But in order to know what your own, personal interpretation of crap is, you have to give yourself the opportunity to perceive it as crap - and you can only do that if you can actually see it years later, in all its brown-hued glory. For all those future-moments when you doubt yourself as a writer and worry that you'll never make the grade, going all misty-eyed over the turds of your past is a wonderful thing. It gives you hope. There it is, the proof that you really have levelled up from the wooden-penned noob you once were.

Another reason is that it helps you discover who you really are as a writer. You may find that it takes you aaaaages to complete a novel for the first time. As in, years of false starts and aborted attempts that never get beyond Chapter Five (sticking my own hand up right now...) Or you may find every novel you do write gets universally rejected for the first few years. In both cases, this is often because you haven't figured out what 'your stories' are yet - the stories your writer-soul desperately wants to tell as opposed to the stories your wanting-to-be-a-published-writer-brain is saying you 'should' tell. Those clues to your writer-soul will be hidden in all your previous work, like a psychological treasure map; recurring themes, characters that share distinctly similar personality traits, and familiar questions that keep cropping up. It might (no, scratch that - it will) takes years of collecting, but only by trawling through your previous works and gathering up those pearls will you finally discover the parts that make you the writer you are.

5 - There will be times when you absolutely freakin' HATE writing. And that's totally okay.

I absolutely love Redemption, my current w-i-p. Love the story, utterly love the characters - even the bad guys - and love the progress I'm making with it.

Except of course on the days when I hate it so much I want to drop-kick it in the 'nads and punch its stupid drooling-chimp face. On those days, it feels like every word I type is the incoherent ranting of a drunk who's had a DIY lobotomy, and my whole plot is a stinky pile of recycled barf that's already been done a million times before a million times better and why am I even doing this anyway, because no-one's ever gonna want to read this festering heap of garbage...

I've felt the same way about short stories and lyrics I've written too (to this day, there are lyrics I wrote for one particular musical number years ago which I can still flip between loving and hating on a day-to-day basis, depending on my mood, the weather, heck I dunno...)

And you will have days like that too - days where you'll look at whatever you're writing and think "Why am I even bothering? This is truly awful, and titanium-coated proof that I'm never ever going to make the grade as a writer." You'll want to rebel. An urge to throw the work aside and stomp away in a massive huff will overcome you, and you might decide to give up on all of it - screw writing and screw being a writer, it's too damned hard for too little reward!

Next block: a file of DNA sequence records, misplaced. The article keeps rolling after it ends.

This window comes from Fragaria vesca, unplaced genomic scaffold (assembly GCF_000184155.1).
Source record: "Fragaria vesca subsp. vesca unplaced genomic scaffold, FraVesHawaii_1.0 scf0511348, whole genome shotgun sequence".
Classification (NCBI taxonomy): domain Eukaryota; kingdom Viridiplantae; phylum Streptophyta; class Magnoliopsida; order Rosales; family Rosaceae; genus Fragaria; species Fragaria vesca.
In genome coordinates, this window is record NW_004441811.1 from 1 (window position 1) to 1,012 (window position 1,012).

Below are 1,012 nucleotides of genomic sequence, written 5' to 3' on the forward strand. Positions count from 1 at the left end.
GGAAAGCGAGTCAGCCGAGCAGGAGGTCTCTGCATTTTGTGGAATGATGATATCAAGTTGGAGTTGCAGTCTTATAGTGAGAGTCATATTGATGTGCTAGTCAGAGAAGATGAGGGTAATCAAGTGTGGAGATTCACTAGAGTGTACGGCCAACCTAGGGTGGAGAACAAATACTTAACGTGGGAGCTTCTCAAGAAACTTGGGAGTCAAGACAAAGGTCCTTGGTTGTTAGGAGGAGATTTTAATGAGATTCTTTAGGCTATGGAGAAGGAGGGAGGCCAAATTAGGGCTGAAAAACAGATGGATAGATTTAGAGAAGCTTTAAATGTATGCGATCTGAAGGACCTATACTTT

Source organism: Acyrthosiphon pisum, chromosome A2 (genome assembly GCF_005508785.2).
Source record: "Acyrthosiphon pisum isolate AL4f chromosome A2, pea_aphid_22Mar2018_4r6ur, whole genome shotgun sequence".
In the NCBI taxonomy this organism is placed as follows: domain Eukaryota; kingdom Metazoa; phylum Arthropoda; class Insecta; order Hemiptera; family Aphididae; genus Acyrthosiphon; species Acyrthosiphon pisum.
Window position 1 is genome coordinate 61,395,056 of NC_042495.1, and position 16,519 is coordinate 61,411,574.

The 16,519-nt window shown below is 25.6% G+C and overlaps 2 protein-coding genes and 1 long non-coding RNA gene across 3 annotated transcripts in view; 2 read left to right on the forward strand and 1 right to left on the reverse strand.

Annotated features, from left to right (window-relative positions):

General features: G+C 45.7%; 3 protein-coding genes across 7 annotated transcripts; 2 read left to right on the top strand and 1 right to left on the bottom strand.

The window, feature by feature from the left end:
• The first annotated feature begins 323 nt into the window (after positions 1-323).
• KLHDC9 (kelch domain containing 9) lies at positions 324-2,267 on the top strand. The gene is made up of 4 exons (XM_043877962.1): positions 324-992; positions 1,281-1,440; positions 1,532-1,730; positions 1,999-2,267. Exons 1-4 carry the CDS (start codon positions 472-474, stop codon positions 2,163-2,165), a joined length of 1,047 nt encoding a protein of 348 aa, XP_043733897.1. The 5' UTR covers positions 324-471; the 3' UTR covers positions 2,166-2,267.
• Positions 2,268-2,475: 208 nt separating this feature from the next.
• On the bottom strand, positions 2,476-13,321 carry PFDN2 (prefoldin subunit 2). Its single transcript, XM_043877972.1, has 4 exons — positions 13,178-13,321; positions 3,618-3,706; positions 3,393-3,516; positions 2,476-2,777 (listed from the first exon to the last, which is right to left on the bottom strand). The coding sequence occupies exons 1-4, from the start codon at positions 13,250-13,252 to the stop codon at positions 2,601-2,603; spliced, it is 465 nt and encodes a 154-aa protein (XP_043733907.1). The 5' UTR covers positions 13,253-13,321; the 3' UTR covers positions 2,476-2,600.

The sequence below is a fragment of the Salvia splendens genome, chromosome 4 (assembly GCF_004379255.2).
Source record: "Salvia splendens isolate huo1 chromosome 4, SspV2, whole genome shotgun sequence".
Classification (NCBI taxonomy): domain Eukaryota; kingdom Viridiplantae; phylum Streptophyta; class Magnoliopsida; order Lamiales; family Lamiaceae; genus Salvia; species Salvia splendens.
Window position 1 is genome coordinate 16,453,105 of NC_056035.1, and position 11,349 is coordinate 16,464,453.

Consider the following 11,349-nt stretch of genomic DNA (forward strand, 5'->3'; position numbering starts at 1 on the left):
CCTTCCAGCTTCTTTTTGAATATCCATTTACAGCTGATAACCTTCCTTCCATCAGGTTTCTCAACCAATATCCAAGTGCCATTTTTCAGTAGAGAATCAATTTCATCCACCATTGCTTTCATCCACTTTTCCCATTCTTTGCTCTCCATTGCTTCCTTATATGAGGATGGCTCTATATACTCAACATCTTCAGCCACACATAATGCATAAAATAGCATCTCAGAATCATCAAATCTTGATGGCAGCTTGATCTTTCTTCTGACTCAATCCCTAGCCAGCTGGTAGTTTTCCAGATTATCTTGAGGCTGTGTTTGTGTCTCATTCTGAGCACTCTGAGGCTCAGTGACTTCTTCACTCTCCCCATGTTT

You'll come back though. Maybe in a day or two, maybe in a few months time. But you will come back, because the real writers always do.

And when you do, don't feel bad about that thing you did when you were angry - you didn't mean all those things you said, we know that. We love our spouses, kids and other family members to death but that doesn't mean they don't occasionally drive us screaming, spitting mad - and it's the same with writing. You're allowed to fall out with it sometimes and lock yourself in your room, refusing to come out until it sorts its stoopid attitude out. It doesn't mean you don't have the stuff in you to become a 'proper writer' (hell, if it did there would be no writers at all in the history of ever, since even the great and the good will have kicked their toys out of the pram at least once in their lives.)

Sometimes taking a step away from writing for a while will even be necessary. Life has a funny way of randomly throwing steaming piles of brown stuff at you, whether in the form of periods of extreme stress, traumatic events or debilitating illness (either physical or mental.) In those circumstances, your health and well being has to come first. If stepping away from writing is what you need to do to get through whatever you're going through, then of course you must do it. No-one will condemn you or 'question your commitment' (and if they do they're not worth listening to.) Writing's not going anywhere. Unlike some kinds of people, it's a faithful love, and will be waiting for you when you're ready to return to it again.

So there you have it - that's the list I would give to Teenage Me. All I have to do now is figure out a way to post it into The Past...

Thing is, would I even have listened anyway? I remember Teenage Me. She got advice on a variety of subjects from lots of older people, and while she was very polite and smiled and nodded in all the right places, I knew deep down she was thinking "This is great, but you don't know me." I wasn't arrogant enough to think I knew it all, I just felt their advice could only work for the smart and confident - for those who had their shit together. And I didn't believe I was any of those things as a teenager.

So if you're a young writer, I wouldn't blame you if you felt the same way about my list. I'll admit there's plenty on here I wouldn't exactly have been thrilled to hear back then either - it sounds like a lot of work and heartache at times. But I'd still hand them to my younger self anyway, because I've had enough years of learning the hard way that they do make sense, and if I could save myself that bother I would. And I'd quite like to save you that bother too, if I can.

Just sayin'.